Gryphon: New and Selected Stories
by Charles Baxter
reviewed by R. K. Mehta
There are those for whom only skydiving can give a certain kind of thrill, born in the terror of what might go wrong and then bred, in the dive itself, in the relief that it hasn’t. For the rest of us, there is the fiction of Charles Baxter, where the thrills are no less daring for being vicarious. His latest collection of short stories, Gryphon, is rife with characters trespassing on their own conversations, going where no one sensibly would, driven by a certain satisfaction in or resignation to the perils of being too honest.
There is the pain, in “Horace and Margaret’s Fifty-second,” of what a husband stricken with Alzheimers chooses to remember on his wedding anniversary, and the anguish of what he refuses to forget, in a sudden confrontation that suggests there was distance between them long before there was disease. Or, in the title story, in which a substitute teacher’s prediction about death is too unsettling for at least one of her students, the playground drama carries a heavy undertow of what are really adult fears and stakes. The tension and uncertainty in the best of these stories is something characters feel, mid-exchange, with a fury that is explosive even if submerged. But what Baxter leaves us with in these moments is something more like narrative freefall. In Baxter’s world, there’s very little to suggest the parachute will open in time. If pressed, we can’t say for sure there’s a parachute at all.
Even the kindness of quintessentially midwestern neighbors seems misspent here; neighbors in Baxter country bear witness to each other’s struggles with a sympathy that is itself isolating when it isn’t reciprocated. In “The Old Murderer,” the title character—a parolee who has just moved in next door—is received warily but warmly by the protagonist, Ellickson. A recovering alcoholic himself, Ellickson helps the old man out, relying on him to make himself feel better off, only to realize that the ex-con sees him in the same way. In “The Would-Be Father,” a man named Burrage guides the elderly Mrs. Schultz home after she loses her way under the influence of meds and similarly meets both resistance and pity: “Oh, it’s you I’m worried about, not me . . . What a man in your position does, after all. And that dot, Mars. It’s right over your house, isn’t it? It’s not over my house.” This is Baxter at his most brilliant, letting us enjoy Mrs. Schultz at her battiest and the gently forbearing Burrage. Only in retrospect will we realize the sense and prescience behind her remarks, in the real difficulties of Burrage’s position as a godfather suddenly called upon to parent.
Occasionally, Baxter puts us in the disconcerting position of sympathizing with characters who are blatantly unempathic. In “Fenstad’s Mother,” an appalled Fenstad brushes off a beggar for whom his mother has just taken off her own coat. He presses the first two bills he can find (twenties) into the woman’s palm, but not without saying, “Go away, please,” and pushing her aside when she goes on to claim they’re related. It’s a move that seems at once brutal and understandable in the course of the story. There is a similar moment of honesty that’s startling but well-earned in “The Cures for Love,” when Kit, still in shock at having been left by her boyfriend, wanders thru O’Hare, hoping for anonymity. Running into a cloyingly friendly former college acquaintance, Kit says she can’t remember her and refuses to be reminded of any connection. Few things are as chilling or as natural as Kit’s confession, later to herself, that they’d once talked about boys—how pretty the friend was then, and still is, with her diamond wedding ring: “I remember you. I just can’t do it in front of you. I can’t remember you when you’re there.”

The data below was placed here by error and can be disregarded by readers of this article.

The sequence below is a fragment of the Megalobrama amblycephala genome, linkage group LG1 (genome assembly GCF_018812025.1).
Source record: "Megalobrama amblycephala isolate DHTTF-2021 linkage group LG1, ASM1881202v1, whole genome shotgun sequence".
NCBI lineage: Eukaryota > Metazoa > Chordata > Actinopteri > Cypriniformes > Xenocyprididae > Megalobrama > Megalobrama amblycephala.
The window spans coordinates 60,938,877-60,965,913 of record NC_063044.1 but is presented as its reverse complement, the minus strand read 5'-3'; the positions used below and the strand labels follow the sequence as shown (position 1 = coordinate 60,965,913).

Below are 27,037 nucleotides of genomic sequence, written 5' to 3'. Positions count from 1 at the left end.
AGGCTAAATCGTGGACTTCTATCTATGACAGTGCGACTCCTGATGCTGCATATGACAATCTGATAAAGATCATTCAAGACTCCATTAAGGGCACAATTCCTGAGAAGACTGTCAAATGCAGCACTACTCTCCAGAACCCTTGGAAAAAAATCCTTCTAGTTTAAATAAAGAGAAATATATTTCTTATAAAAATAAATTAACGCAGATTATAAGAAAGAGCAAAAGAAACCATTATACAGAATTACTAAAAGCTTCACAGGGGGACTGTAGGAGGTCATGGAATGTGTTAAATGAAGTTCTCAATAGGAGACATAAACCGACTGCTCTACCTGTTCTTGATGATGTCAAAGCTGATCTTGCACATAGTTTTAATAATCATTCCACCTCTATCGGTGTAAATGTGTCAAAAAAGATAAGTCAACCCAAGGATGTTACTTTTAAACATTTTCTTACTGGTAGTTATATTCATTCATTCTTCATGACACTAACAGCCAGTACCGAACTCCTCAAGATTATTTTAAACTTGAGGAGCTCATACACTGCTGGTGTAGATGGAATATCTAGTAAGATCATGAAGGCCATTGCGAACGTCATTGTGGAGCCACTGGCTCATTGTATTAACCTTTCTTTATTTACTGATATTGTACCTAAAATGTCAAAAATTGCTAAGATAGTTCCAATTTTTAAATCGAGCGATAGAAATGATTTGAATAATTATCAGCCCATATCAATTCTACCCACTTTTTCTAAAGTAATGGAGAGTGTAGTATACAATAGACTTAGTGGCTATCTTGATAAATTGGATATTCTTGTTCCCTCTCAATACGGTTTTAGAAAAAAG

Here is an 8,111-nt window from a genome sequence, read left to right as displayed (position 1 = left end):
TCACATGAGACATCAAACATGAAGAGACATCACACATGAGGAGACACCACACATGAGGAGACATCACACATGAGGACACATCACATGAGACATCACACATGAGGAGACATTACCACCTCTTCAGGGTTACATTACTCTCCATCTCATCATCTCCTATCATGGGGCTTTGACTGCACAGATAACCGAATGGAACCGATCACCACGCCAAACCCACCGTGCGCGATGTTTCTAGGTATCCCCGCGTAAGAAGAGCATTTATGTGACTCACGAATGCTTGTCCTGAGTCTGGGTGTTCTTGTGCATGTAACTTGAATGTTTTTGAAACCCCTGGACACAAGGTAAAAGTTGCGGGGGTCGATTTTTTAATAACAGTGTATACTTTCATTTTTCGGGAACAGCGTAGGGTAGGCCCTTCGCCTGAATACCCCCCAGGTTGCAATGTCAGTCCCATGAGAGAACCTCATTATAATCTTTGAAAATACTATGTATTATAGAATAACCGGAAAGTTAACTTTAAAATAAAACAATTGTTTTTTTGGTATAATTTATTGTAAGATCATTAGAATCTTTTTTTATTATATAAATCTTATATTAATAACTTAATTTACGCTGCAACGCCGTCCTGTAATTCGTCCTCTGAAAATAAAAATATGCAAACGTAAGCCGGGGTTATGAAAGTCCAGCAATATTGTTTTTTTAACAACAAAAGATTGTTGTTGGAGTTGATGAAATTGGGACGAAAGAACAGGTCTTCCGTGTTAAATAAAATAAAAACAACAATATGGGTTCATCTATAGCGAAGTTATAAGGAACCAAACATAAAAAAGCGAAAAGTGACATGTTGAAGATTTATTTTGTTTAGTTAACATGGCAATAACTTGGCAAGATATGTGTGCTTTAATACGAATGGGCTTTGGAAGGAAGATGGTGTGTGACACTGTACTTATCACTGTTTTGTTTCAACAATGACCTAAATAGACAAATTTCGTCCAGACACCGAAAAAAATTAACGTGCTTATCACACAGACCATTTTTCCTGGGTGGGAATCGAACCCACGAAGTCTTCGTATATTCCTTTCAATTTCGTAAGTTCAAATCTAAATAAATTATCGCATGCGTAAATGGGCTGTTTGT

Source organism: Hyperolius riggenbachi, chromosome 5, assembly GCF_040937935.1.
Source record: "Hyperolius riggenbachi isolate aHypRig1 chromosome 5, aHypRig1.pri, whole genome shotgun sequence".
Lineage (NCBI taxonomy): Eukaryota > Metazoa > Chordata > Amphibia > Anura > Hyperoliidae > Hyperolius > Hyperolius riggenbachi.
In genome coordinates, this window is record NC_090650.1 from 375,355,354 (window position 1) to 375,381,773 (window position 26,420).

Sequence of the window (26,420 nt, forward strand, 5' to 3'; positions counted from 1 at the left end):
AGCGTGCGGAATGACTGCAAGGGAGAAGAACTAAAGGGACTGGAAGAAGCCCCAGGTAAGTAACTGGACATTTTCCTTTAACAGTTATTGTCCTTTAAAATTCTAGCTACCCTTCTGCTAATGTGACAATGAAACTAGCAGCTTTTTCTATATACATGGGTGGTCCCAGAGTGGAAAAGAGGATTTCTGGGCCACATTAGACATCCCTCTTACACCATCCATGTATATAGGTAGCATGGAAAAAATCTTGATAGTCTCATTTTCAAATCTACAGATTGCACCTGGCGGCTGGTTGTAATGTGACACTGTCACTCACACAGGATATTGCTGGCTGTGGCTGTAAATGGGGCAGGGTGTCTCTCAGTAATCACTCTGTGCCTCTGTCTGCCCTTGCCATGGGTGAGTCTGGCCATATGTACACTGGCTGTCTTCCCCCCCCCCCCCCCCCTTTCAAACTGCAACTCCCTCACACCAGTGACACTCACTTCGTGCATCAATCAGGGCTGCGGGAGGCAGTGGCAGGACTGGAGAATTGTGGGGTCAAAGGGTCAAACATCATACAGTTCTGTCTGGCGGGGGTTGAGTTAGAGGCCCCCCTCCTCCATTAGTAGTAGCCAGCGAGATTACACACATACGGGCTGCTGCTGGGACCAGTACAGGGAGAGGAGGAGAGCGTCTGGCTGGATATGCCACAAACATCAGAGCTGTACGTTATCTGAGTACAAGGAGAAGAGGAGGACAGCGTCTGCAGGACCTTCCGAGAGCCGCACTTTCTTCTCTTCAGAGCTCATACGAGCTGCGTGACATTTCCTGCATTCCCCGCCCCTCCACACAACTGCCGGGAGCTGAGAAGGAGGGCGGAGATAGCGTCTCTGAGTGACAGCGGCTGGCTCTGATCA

The danger of stories whose characters fall at velocities like these is that the moment of extraordinary drama, the drop itself, passes quickly and may be followed by a narrative lull. When this happens, the reader is given a chance to find his feet with what feels a little like a guided tour through the plot, now petering out. But this is a minor complaint about a collection that left me a Baxter junkie, wishing only that more of his stories could end with the quiet power with which they began, as in the case of “Winter Journey.” If Charlie Brown had grown up and managed somehow to stay the same, he might have turned into the endearing Harrelson of “Winter Journey.” Harrelson is a guy who has “taught himself to cheer, ‘Hip hip hooray’ in secret,” as a way of getting through dark winter evenings with his dissertation, and who drives drunk through a snowstorm because he cannot face the possibility of being the “nerd,” the “coward” his fiancée already believes him to be. Skydiving, Baxter might remind us, isn’t a collaborative venture; both characters and readers are left to the elements and to themselves. But if there were someone whose fall we could cushion, it would probably be Harrelson, left woefully undefended by both author and self, aghast at all who have betrayed him, but tender to the end.
Published on March 18, 2013